The Japanese government decided Tuesday to recommend a collection of photos and videos depicting the devastation in Hiroshima after the August 1945 atomic bombing to a UNESCO documentary heritage program for 2025, the 80th anniversary of the U.S. attack.
If accepted, it will mark the first time documents related to the atomic bomb have been added to the U.N. Educational, Scientific and Cultural Organization's Memory of the World Register.
The collection of 1,532 photos and two videos were taken between Aug. 6, 1945, when the bomb was dropped, and the end of that year.
They depict the mushroom cloud, wounded people and scenes of destruction near the hypocenter and were taken by citizens and photographers from newspapers and Domei News Agency, the predecessor to Kyodo News and Jiji Press, as well as the then Imperial Japanese Army.
One of the videos is preserved by public broadcaster NHK, while the other, currently stored in the National Film Archive of Japan, is used by the regional RCC Broadcasting Co. for reporting and program production.
The city of Hiroshima, along with the two broadcasters and newspapers Chugoku Shimbun, Asahi Shimbun and Mainichi Shimbun, had sought the recommendation for UNESCO listing.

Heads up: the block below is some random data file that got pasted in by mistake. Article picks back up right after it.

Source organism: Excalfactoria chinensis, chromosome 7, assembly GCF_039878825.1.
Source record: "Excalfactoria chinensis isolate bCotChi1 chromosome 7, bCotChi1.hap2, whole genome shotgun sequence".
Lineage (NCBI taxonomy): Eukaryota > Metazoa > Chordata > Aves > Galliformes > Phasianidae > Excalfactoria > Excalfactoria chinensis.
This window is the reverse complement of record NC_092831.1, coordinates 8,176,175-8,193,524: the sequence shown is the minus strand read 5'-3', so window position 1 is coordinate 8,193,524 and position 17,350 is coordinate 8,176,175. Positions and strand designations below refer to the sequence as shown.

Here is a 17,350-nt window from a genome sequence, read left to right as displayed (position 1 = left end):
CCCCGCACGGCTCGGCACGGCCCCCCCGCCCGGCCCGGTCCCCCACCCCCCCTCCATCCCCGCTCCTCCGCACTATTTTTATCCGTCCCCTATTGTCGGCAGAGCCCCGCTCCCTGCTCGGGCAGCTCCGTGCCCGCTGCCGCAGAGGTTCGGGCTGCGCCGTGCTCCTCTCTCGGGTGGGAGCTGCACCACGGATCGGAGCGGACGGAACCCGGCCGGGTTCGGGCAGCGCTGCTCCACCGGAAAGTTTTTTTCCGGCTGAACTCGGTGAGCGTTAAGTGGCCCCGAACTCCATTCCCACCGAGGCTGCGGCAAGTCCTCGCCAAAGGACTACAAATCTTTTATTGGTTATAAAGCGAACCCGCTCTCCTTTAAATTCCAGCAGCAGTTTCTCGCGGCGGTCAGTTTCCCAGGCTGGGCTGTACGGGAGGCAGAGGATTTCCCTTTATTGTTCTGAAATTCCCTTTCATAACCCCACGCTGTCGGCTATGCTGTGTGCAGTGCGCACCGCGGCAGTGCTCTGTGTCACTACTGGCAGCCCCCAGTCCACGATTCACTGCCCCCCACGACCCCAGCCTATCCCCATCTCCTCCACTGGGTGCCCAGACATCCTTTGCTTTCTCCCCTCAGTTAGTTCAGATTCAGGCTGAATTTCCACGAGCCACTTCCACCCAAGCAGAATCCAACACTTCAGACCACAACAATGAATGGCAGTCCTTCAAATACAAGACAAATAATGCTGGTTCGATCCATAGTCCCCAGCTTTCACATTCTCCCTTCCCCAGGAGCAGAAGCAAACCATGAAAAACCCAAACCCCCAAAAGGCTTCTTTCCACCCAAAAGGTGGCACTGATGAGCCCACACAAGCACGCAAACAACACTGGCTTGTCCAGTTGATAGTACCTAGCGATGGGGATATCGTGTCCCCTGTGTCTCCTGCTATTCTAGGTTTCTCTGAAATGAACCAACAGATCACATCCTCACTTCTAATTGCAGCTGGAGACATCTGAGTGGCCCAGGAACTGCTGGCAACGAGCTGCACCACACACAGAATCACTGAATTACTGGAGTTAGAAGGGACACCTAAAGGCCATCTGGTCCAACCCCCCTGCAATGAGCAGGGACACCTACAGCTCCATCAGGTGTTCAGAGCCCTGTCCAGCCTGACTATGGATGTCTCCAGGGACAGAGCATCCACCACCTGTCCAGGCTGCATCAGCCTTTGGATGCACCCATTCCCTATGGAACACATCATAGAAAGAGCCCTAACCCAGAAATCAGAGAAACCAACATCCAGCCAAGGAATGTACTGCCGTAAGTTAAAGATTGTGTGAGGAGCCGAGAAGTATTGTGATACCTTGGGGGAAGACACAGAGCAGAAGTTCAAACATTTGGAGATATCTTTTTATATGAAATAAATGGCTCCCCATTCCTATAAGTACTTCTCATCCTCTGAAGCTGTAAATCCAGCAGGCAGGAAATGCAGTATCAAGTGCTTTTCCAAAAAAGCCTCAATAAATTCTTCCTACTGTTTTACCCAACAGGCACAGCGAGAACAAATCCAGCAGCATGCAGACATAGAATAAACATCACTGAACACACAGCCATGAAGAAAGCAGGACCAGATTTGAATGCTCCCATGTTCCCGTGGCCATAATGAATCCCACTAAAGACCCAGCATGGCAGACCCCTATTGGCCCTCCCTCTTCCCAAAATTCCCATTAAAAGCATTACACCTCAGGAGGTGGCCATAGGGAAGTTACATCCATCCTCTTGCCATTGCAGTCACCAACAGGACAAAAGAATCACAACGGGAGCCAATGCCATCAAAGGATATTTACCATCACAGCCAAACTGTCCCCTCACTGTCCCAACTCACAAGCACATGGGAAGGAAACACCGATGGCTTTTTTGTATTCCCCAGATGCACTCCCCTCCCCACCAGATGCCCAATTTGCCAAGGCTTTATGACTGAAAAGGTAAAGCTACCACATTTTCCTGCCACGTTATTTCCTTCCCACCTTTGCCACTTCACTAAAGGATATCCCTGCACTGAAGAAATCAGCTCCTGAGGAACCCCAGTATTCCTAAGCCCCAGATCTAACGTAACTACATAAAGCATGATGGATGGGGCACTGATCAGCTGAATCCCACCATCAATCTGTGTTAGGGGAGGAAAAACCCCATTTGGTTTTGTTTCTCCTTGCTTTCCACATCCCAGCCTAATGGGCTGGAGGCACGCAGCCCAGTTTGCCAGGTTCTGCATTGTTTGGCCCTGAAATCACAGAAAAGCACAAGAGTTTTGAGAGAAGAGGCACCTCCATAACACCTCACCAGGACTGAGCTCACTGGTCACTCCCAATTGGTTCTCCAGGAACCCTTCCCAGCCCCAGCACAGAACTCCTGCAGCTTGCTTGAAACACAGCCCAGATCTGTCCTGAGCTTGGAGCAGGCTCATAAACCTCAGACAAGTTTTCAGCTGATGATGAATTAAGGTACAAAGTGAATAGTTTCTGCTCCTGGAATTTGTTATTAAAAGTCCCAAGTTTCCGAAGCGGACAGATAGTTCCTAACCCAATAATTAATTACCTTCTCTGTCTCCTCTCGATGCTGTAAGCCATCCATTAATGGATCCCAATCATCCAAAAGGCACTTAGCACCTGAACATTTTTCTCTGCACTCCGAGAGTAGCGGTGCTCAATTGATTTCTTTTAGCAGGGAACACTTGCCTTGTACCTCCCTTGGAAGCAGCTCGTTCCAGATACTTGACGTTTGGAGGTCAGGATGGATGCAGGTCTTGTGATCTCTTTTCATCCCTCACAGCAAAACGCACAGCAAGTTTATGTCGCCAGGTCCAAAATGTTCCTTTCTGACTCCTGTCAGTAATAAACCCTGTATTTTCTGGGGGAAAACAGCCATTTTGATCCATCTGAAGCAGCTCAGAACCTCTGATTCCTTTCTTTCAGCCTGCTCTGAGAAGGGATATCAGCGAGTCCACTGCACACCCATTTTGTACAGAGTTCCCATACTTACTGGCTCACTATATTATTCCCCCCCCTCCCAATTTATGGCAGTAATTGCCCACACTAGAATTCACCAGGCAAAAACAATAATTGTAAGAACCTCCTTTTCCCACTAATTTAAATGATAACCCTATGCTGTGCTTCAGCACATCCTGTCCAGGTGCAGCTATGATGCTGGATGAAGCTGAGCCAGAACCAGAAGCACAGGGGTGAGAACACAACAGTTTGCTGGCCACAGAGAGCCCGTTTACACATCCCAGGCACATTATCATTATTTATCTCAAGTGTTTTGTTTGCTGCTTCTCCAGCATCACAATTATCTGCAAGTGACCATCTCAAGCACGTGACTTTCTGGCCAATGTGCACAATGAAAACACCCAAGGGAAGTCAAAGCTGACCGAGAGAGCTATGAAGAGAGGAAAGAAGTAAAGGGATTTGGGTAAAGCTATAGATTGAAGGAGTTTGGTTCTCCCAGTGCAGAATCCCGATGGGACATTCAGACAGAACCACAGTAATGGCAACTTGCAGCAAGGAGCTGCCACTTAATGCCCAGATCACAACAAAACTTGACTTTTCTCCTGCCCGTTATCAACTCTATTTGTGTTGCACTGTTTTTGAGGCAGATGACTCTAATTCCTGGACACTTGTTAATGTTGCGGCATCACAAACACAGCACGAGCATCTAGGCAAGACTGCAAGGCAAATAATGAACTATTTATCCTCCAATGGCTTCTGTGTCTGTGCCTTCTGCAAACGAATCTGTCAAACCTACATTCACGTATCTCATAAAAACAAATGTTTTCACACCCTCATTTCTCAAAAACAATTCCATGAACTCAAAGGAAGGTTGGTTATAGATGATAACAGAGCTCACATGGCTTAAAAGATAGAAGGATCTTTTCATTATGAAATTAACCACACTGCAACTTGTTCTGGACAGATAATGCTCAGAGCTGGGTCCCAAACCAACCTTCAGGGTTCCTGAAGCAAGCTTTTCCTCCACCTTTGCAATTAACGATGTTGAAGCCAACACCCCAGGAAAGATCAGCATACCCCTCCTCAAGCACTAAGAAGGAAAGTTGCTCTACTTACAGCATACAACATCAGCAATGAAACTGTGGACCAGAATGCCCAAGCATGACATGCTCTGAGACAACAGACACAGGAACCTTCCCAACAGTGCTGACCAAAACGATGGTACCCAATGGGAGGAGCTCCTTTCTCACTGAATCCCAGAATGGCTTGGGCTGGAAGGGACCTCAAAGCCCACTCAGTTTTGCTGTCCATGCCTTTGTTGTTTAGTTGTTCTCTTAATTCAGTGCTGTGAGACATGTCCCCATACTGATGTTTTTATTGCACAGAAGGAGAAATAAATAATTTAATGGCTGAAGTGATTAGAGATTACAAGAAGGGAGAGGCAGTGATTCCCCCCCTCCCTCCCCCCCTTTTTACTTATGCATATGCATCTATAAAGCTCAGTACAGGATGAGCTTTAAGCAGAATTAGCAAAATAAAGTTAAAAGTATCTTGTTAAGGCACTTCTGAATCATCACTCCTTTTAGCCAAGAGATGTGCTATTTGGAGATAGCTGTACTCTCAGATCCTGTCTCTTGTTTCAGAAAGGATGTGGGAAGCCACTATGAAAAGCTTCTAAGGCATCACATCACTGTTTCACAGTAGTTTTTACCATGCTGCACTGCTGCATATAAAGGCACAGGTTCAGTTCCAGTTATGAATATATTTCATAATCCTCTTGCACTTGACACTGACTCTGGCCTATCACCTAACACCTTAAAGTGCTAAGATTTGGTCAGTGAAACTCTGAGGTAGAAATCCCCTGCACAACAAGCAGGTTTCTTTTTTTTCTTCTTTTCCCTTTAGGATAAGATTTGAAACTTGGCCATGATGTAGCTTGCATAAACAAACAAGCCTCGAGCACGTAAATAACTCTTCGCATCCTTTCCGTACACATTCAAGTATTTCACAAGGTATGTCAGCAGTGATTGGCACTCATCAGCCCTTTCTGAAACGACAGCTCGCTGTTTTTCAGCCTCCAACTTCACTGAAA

Photographer Seiso Yamada, 95, the only surviving former Chugoku Shimbun journalist who captured images at the time, expressed the hope that "people would feel the horror (of the atomic bomb) when looking at the photos."
The Japanese government will also once again recommend a sutra repository at Zojoji, a Buddhist temple in Tokyo, assembled by the first Tokugawa shogun. The collection was nominated in 2021 but not selected by UNESCO for listing in 2023.
Calls for nominations to the Memory of the World Register occur every two years, with each country able to submit up to two entries each time.
Japan's Ministry of Education, Culture, Sports, Science and Technology selected two out of five applications this time to recommend to the program. The submissions will be made to UNESCO by the end of this month.
Those not selected for recommendation included some of the belongings left by Sadako Sasaki, a 12-year-old Japanese girl known for the numerous paper cranes she folded until she died from radiation-induced leukemia from the atomic bombing.